You grow, learn, and find meaning, ordinary wisdom, and stillness through stillness practice and through your lifestory. However, the restorying journey does not involve simply choosing a better story to replace the old one. Also, new meaning does not come from forcing yourself to think positively about a troublesome situation. In fact, I agree with the statement that positive thinking can become a prison.
Your life as a story is made up of thoughts, emotions, and actions or behaviour—that is, how you think, feel, and act. It may be possible to change your thoughts about something, and there are techniques to help you try this approach.
Yes, positive thinking is one of these techniques. However, the effort it takes to maintain this attitude may become exhausting, as with such challenges as chronic pain, for example, or an addiction. The problem is that you are still attempting to control or fix the problem, as your thinking mind scrambles around to find a positive solution. In addition to this, it is a prison in the sense that you are either a winner or a loser, depending on how successful you are in keeping up the program. In contrast to this, a stillness approach, such as restorying, suggests that you first get out of your thinking mind, step back, and try to see the larger picture.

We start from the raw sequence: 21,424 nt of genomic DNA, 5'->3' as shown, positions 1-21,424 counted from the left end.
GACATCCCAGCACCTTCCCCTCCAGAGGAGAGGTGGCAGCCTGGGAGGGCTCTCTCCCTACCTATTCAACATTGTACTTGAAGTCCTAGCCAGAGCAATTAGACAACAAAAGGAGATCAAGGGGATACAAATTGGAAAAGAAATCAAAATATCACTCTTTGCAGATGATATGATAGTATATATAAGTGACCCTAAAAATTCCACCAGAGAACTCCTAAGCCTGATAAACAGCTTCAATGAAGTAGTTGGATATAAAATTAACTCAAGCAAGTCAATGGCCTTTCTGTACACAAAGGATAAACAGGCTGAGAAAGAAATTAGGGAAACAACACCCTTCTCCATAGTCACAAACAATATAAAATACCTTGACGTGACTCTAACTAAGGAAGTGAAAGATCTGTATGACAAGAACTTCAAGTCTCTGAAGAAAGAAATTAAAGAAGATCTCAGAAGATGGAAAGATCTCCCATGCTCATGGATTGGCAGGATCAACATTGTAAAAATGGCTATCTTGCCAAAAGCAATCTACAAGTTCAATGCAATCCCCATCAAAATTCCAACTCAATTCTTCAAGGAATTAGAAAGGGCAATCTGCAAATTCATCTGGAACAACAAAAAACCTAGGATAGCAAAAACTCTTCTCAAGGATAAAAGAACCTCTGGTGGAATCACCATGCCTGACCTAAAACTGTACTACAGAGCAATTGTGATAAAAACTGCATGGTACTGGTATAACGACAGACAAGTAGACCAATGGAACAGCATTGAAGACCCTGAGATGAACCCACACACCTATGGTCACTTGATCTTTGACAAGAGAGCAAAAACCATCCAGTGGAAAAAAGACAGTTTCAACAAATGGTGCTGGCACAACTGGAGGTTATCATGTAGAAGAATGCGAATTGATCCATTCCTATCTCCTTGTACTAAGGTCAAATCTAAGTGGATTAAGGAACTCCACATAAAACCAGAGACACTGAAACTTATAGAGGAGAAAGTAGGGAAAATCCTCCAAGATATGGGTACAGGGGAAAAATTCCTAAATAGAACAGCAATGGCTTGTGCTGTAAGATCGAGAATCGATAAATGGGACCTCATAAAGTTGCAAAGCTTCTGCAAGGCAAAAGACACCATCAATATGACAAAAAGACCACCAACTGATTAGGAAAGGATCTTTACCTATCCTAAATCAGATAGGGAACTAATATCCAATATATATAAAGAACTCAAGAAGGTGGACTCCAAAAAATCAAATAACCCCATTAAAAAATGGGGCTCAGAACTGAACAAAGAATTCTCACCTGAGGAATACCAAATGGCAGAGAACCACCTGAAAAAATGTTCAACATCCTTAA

In this way, instead of fighting or denying the particular change that has occurred in your life, you make room in your present story for the change that has occurred, or that you want to occur. It is about finding new meaning in your whole story, not just attempting to fix the broken part.
Pathways to Stillness Blog
My Blog is about how you can discover your own Pathways to Stillness, and why that is so valuable to your life. We will explore what it means to lose and regain our sense of “our story” in the midst and aftermath of loss—negative beliefs about aging and how we can make them more positive, and the many benefits reaped by creating a refuge of stillness within.